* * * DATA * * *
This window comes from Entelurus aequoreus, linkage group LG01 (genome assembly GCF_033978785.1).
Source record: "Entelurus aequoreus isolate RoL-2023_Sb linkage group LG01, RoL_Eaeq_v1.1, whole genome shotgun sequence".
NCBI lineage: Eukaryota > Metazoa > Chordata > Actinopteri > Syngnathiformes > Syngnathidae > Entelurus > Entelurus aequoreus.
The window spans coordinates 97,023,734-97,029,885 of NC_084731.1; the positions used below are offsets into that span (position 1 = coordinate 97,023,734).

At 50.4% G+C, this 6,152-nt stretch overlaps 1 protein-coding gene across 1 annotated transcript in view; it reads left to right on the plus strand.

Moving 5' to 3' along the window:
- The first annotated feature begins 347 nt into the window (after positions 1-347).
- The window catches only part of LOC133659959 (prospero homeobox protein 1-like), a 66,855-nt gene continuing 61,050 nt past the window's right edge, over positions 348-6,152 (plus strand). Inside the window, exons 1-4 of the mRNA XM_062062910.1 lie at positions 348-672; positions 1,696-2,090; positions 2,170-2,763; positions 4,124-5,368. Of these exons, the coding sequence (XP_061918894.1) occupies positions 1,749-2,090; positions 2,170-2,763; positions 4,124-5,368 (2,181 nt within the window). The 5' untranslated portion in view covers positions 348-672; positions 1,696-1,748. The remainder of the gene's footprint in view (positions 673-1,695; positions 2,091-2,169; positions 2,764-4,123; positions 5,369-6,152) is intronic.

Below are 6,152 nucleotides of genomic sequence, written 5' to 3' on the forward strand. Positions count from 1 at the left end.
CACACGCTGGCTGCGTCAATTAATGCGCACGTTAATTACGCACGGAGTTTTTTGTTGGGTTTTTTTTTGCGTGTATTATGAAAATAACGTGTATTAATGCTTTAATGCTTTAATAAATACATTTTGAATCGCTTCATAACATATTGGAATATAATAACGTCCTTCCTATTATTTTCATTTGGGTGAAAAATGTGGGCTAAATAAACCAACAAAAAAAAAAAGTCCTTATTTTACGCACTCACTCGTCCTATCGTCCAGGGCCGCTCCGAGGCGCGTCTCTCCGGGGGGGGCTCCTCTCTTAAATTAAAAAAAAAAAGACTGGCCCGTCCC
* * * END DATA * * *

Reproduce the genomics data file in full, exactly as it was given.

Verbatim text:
This window comes from Entelurus aequoreus, linkage group LG01 (genome assembly GCF_033978785.1).
Source record: "Entelurus aequoreus isolate RoL-2023_Sb linkage group LG01, RoL_Eaeq_v1.1, whole genome shotgun sequence".
NCBI lineage: Eukaryota > Metazoa > Chordata > Actinopteri > Syngnathiformes > Syngnathidae > Entelurus > Entelurus aequoreus.
The window spans coordinates 97,023,734-97,029,885 of NC_084731.1; the positions used below are offsets into that span (position 1 = coordinate 97,023,734).

At 50.4% G+C, this 6,152-nt stretch overlaps 1 protein-coding gene across 1 annotated transcript in view; it reads left to right on the plus strand.

Moving 5' to 3' along the window:
- The first annotated feature begins 347 nt into the window (after positions 1-347).
- The window catches only part of LOC133659959 (prospero homeobox protein 1-like), a 66,855-nt gene continuing 61,050 nt past the window's right edge, over positions 348-6,152 (plus strand). Inside the window, exons 1-4 of the mRNA XM_062062910.1 lie at positions 348-672; positions 1,696-2,090; positions 2,170-2,763; positions 4,124-5,368. Of these exons, the coding sequence (XP_061918894.1) occupies positions 1,749-2,090; positions 2,170-2,763; positions 4,124-5,368 (2,181 nt within the window). The 5' untranslated portion in view covers positions 348-672; positions 1,696-1,748. The remainder of the gene's footprint in view (positions 673-1,695; positions 2,091-2,169; positions 2,764-4,123; positions 5,369-6,152) is intronic.

Below are 6,152 nucleotides of genomic sequence, written 5' to 3' on the forward strand. Positions count from 1 at the left end.
CACACGCTGGCTGCGTCAATTAATGCGCACGTTAATTACGCACGGAGTTTTTTGTTGGGTTTTTTTTTGCGTGTATTATGAAAATAACGTGTATTAATGCTTTAATGCTTTAATAAATACATTTTGAATCGCTTCATAACATATTGGAATATAATAACGTCCTTCCTATTATTTTCATTTGGGTGAAAAATGTGGGCTAAATAAACCAACAAAAAAAAAAAGTCCTTATTTTACGCACTCACTCGTCCTATCGTCCAGGGCCGCTCCGAGGCGCGTCTCTCCGGGGGGGGCTCCTCTCTTAAATTAAAAAAAAAAAGACTGGCCCGTCCC